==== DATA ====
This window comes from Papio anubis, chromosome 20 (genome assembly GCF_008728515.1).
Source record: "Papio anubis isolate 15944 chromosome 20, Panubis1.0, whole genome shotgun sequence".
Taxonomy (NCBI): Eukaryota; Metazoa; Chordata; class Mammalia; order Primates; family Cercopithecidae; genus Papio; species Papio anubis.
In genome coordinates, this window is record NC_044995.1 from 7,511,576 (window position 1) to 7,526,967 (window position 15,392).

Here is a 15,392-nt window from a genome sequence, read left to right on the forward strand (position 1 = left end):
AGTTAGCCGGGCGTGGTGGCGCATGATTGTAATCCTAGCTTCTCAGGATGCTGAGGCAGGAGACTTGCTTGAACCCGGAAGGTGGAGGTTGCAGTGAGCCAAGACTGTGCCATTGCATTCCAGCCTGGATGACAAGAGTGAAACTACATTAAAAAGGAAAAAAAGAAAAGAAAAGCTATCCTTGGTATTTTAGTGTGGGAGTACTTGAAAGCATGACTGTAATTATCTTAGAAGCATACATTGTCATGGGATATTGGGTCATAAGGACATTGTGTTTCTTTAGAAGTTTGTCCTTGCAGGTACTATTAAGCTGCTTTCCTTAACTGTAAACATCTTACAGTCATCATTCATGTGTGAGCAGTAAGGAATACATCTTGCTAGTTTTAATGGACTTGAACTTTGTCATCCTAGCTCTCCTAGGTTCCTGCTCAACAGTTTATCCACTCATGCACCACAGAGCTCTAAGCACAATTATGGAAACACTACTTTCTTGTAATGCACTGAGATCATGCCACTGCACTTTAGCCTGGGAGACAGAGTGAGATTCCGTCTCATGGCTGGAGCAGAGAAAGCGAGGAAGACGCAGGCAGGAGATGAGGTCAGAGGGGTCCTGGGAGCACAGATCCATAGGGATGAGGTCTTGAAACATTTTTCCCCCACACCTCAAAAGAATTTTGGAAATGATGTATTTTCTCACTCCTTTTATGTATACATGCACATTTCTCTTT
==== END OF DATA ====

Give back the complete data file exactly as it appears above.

This window comes from Papio anubis, chromosome 20 (genome assembly GCF_008728515.1).
Source record: "Papio anubis isolate 15944 chromosome 20, Panubis1.0, whole genome shotgun sequence".
Taxonomy (NCBI): Eukaryota; Metazoa; Chordata; class Mammalia; order Primates; family Cercopithecidae; genus Papio; species Papio anubis.
In genome coordinates, this window is record NC_044995.1 from 7,511,576 (window position 1) to 7,526,967 (window position 15,392).

Here is a 15,392-nt window from a genome sequence, read left to right on the forward strand (position 1 = left end):
AGTTAGCCGGGCGTGGTGGCGCATGATTGTAATCCTAGCTTCTCAGGATGCTGAGGCAGGAGACTTGCTTGAACCCGGAAGGTGGAGGTTGCAGTGAGCCAAGACTGTGCCATTGCATTCCAGCCTGGATGACAAGAGTGAAACTACATTAAAAAGGAAAAAAAGAAAAGAAAAGCTATCCTTGGTATTTTAGTGTGGGAGTACTTGAAAGCATGACTGTAATTATCTTAGAAGCATACATTGTCATGGGATATTGGGTCATAAGGACATTGTGTTTCTTTAGAAGTTTGTCCTTGCAGGTACTATTAAGCTGCTTTCCTTAACTGTAAACATCTTACAGTCATCATTCATGTGTGAGCAGTAAGGAATACATCTTGCTAGTTTTAATGGACTTGAACTTTGTCATCCTAGCTCTCCTAGGTTCCTGCTCAACAGTTTATCCACTCATGCACCACAGAGCTCTAAGCACAATTATGGAAACACTACTTTCTTGTAATGCACTGAGATCATGCCACTGCACTTTAGCCTGGGAGACAGAGTGAGATTCCGTCTCATGGCTGGAGCAGAGAAAGCGAGGAAGACGCAGGCAGGAGATGAGGTCAGAGGGGTCCTGGGAGCACAGATCCATAGGGATGAGGTCTTGAAACATTTTTCCCCCACACCTCAAAAGAATTTTGGAAATGATGTATTTTCTCACTCCTTTTATGTATACATGCACATTTCTCTTT